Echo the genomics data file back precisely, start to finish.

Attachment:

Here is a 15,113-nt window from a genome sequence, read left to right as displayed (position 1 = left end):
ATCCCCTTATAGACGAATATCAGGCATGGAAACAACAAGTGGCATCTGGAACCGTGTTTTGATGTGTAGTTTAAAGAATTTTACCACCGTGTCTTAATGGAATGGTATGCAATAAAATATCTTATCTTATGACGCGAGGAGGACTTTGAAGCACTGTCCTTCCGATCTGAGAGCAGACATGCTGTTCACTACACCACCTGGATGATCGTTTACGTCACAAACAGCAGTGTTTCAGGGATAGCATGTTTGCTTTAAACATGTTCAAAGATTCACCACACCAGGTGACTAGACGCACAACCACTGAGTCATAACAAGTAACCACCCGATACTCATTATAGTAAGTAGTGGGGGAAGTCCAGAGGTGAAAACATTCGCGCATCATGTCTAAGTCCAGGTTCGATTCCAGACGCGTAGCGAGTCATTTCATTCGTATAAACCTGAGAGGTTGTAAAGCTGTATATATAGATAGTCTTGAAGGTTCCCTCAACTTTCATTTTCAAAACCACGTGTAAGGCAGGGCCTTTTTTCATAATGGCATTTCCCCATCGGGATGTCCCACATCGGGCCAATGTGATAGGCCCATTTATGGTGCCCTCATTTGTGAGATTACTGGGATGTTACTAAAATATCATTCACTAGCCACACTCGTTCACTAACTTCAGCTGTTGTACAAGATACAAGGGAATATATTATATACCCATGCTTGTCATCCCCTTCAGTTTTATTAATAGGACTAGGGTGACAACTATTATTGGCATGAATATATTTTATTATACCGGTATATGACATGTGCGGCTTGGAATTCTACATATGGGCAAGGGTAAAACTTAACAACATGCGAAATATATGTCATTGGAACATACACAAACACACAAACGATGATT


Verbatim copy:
Here is a 15,113-nt window from a genome sequence, read left to right as displayed (position 1 = left end):
ATCCCCTTATAGACGAATATCAGGCATGGAAACAACAAGTGGCATCTGGAACCGTGTTTTGATGTGTAGTTTAAAGAATTTTACCACCGTGTCTTAATGGAATGGTATGCAATAAAATATCTTATCTTATGACGCGAGGAGGACTTTGAAGCACTGTCCTTCCGATCTGAGAGCAGACATGCTGTTCACTACACCACCTGGATGATCGTTTACGTCACAAACAGCAGTGTTTCAGGGATAGCATGTTTGCTTTAAACATGTTCAAAGATTCACCACACCAGGTGACTAGACGCACAACCACTGAGTCATAACAAGTAACCACCCGATACTCATTATAGTAAGTAGTGGGGGAAGTCCAGAGGTGAAAACATTCGCGCATCATGTCTAAGTCCAGGTTCGATTCCAGACGCGTAGCGAGTCATTTCATTCGTATAAACCTGAGAGGTTGTAAAGCTGTATATATAGATAGTCTTGAAGGTTCCCTCAACTTTCATTTTCAAAACCACGTGTAAGGCAGGGCCTTTTTTCATAATGGCATTTCCCCATCGGGATGTCCCACATCGGGCCAATGTGATAGGCCCATTTATGGTGCCCTCATTTGTGAGATTACTGGGATGTTACTAAAATATCATTCACTAGCCACACTCGTTCACTAACTTCAGCTGTTGTACAAGATACAAGGGAATATATTATATACCCATGCTTGTCATCCCCTTCAGTTTTATTAATAGGACTAGGGTGACAACTATTATTGGCATGAATATATTTTATTATACCGGTATATGACATGTGCGGCTTGGAATTCTACATATGGGCAAGGGTAAAACTTAACAACATGCGAAATATATGTCATTGGAACATACACAAACACACAAACGATGATT